• be a listener – give the young person someone to talk to; someone who is not part of their professional care team
  • provide a fun activity. Find something that the young person enjoys doing and do it with them.

After training and checks, you will be matched with a young person in care and you’ll make arrangements to meet them and to discuss the things that they enjoy doing. You may do the same thing once every month for a few hours; you may decide to do something different more regularly – it’s a flexible role and one that is suited both to you and to the young person.

Our independent visitors tell us that they enjoy their regular visits with their young people and that they find it rewarding to know that they’re providing some respite, some ‘no-pressure’ fun.

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Mentors provide one-to-one support and guidance to vulnerable people across different areas – particularly young people.

The aim of a mentor is to:

  • Reduce  offending and/or anti-social behaviour through involvement in positive activities
  • Raise awareness to the consequences of risk taking behaviours
  • Build the resilience of and provide support to vulnerable individuals (reducing the risk of exposure to abusive situations and improving life chances)
  • Reduce the gap between disadvantaged young people and their peers by funding sustainable activities
  • Support individuals to develop positive relationships.

Mentoring support can range from a set period of visits for a young person, to an open ended arrangement for a family. Mentors also support the resettlement of offenders when they leave prison by helping them to find accommodation and set up in their new home.

As with all volunteering opportunities with ACT, you tell us how much time you can offer; we provide you with training and support and work around you to find a suitable person or family to mentor.

Our volunteer mentors tell us that this role is rewarding as they can see the difference that they make to the lives of the vulnerable people that they work with.

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Money and Employment Advisers

Many of our volunteer money and employment advisers are retired people from those fields, or people actively working in accountancy or management/directorship of businesses and who want to give something back.

Providing money and employment advice to our service users is invaluable and crosses through into many of the other services that we provide. Our money advice works on 3 levels:

  • Delivery of high level case work, directly supporting individuals and families with significant money advice/debt concerns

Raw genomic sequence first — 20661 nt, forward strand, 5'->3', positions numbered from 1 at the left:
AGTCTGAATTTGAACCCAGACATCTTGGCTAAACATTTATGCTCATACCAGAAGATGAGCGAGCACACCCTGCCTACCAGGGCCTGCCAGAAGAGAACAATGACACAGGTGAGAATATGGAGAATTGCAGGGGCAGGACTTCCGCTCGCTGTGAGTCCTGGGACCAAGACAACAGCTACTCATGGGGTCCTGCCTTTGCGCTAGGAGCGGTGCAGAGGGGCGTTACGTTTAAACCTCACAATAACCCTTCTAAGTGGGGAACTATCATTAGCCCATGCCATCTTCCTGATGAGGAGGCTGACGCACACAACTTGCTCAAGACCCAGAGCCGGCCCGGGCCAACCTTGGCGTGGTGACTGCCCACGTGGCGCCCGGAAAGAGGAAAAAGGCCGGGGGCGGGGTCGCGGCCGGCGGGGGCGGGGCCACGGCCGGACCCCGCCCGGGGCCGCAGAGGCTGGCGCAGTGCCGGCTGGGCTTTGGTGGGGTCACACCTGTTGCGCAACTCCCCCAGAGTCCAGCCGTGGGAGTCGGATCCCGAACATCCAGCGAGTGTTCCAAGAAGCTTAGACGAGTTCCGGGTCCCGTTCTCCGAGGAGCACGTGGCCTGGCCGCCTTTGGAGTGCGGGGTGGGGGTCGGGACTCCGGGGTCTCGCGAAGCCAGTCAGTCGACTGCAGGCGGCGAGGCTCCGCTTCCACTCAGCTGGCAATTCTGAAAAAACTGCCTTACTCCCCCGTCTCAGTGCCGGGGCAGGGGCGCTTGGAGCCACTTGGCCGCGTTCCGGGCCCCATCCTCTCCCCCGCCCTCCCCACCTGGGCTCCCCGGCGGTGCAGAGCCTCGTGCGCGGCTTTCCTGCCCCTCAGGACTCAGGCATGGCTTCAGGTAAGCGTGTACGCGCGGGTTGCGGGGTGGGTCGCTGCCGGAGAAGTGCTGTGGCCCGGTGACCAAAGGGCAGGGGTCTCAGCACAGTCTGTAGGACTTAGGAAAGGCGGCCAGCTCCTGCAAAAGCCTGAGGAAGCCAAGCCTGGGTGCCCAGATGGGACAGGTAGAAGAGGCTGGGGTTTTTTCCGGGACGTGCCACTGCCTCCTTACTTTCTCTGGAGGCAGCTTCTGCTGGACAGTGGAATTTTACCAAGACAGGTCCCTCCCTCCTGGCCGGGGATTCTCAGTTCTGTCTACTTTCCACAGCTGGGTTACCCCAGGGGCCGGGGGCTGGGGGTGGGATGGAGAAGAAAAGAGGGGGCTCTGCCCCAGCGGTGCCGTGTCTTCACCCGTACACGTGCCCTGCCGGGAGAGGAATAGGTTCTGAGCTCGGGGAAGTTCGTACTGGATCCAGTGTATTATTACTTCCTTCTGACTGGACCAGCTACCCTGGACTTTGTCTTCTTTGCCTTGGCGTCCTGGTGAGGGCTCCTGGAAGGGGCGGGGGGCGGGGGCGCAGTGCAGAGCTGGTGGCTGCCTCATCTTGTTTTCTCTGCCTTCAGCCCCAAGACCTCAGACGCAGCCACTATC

• Raising awareness of money/debt issues and their impact; enabling people to take positive action
  • Building on the guidance given and offering mentoring support to help people embed financial learning, in their own home

Our employment advice service is offered across the following areas:

  • Developing confidence and self esteem
  • Building CVs and job applications
  • The appropriate disclosure of offences
  • Liaising with and referring to learning and training providers.

After training and checks, you tell us how much time you can offer as a volunteer money/employment adviser and we’ll work around you to arrange appointments.

Our volunteer advisers tell us that they find this role rewarding – providing advice to those in need is a way of giving something back to the community.

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Domestic Abuse Outreach Support

Our Family Support Volunteers work with families who have been victims of domestic abuse, in order to help them rebuild their lives. Some families may require some basic advice to help them get back on their feet, others may require some longer term support.

Guided by the Domestic Abuse Intensive Support Officers, our Family Support Volunteers are involved in each aspect of the service. Working alongside our Support Officers, the Family Support Volunteer guides or else directly helps the family with agreed tasks, building confidence and resilience within the family and, in doing so, helps the family reflect upon the progress being made.

Main tasks of our Family Support Volunteers are:

  • Supporting practitioners to provide the service, as part of an agreed action plan
  • Maintaining accurate and timely records
  • Empowering individuals and families to make positive choices

After training and checks, you tell us how much time you can offer as a volunteer, and we’ll work around you to arrange appointments. We require a commitment of 7.5 hours (1 day per week) for this role.

Our volunteers tell us that they find this role extremely rewarding.